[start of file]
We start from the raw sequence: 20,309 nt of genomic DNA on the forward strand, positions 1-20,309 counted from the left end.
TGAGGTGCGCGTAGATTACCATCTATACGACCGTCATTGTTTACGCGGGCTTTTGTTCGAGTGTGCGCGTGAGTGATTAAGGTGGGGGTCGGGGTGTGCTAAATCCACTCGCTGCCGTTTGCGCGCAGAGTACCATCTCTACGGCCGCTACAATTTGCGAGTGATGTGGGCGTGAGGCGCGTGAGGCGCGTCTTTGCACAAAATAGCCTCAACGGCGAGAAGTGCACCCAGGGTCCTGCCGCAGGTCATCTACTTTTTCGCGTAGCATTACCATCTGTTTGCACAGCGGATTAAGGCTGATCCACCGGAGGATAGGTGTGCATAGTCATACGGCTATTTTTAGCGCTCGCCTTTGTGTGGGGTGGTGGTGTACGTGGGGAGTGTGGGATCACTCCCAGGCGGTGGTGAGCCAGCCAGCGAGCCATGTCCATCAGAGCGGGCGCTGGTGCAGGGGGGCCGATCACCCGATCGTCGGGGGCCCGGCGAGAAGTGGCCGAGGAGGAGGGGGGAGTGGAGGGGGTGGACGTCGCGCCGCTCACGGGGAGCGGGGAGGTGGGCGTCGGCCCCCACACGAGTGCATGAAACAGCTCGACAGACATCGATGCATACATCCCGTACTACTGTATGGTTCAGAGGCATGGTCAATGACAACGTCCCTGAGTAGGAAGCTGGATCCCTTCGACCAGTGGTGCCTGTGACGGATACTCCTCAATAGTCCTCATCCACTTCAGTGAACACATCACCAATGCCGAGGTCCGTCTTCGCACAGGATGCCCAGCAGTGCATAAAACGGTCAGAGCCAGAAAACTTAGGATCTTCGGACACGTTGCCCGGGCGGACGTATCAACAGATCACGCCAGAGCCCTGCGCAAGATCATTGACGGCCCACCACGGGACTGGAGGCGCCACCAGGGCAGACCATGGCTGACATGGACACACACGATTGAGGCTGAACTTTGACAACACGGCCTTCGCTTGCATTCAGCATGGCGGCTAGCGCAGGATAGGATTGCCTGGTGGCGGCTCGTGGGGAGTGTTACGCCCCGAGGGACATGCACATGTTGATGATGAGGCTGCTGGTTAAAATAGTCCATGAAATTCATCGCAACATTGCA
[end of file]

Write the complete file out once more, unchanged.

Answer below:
We start from the raw sequence: 20,309 nt of genomic DNA on the forward strand, positions 1-20,309 counted from the left end.
TGAGGTGCGCGTAGATTACCATCTATACGACCGTCATTGTTTACGCGGGCTTTTGTTCGAGTGTGCGCGTGAGTGATTAAGGTGGGGGTCGGGGTGTGCTAAATCCACTCGCTGCCGTTTGCGCGCAGAGTACCATCTCTACGGCCGCTACAATTTGCGAGTGATGTGGGCGTGAGGCGCGTGAGGCGCGTCTTTGCACAAAATAGCCTCAACGGCGAGAAGTGCACCCAGGGTCCTGCCGCAGGTCATCTACTTTTTCGCGTAGCATTACCATCTGTTTGCACAGCGGATTAAGGCTGATCCACCGGAGGATAGGTGTGCATAGTCATACGGCTATTTTTAGCGCTCGCCTTTGTGTGGGGTGGTGGTGTACGTGGGGAGTGTGGGATCACTCCCAGGCGGTGGTGAGCCAGCCAGCGAGCCATGTCCATCAGAGCGGGCGCTGGTGCAGGGGGGCCGATCACCCGATCGTCGGGGGCCCGGCGAGAAGTGGCCGAGGAGGAGGGGGGAGTGGAGGGGGTGGACGTCGCGCCGCTCACGGGGAGCGGGGAGGTGGGCGTCGGCCCCCACACGAGTGCATGAAACAGCTCGACAGACATCGATGCATACATCCCGTACTACTGTATGGTTCAGAGGCATGGTCAATGACAACGTCCCTGAGTAGGAAGCTGGATCCCTTCGACCAGTGGTGCCTGTGACGGATACTCCTCAATAGTCCTCATCCACTTCAGTGAACACATCACCAATGCCGAGGTCCGTCTTCGCACAGGATGCCCAGCAGTGCATAAAACGGTCAGAGCCAGAAAACTTAGGATCTTCGGACACGTTGCCCGGGCGGACGTATCAACAGATCACGCCAGAGCCCTGCGCAAGATCATTGACGGCCCACCACGGGACTGGAGGCGCCACCAGGGCAGACCATGGCTGACATGGACACACACGATTGAGGCTGAACTTTGACAACACGGCCTTCGCTTGCATTCAGCATGGCGGCTAGCGCAGGATAGGATTGCCTGGTGGCGGCTCGTGGGGAGTGTTACGCCCCGAGGGACATGCACATGTTGATGATGAGGCTGCTGGTTAAAATAGTCCATGAAATTCATCGCAACATTGCA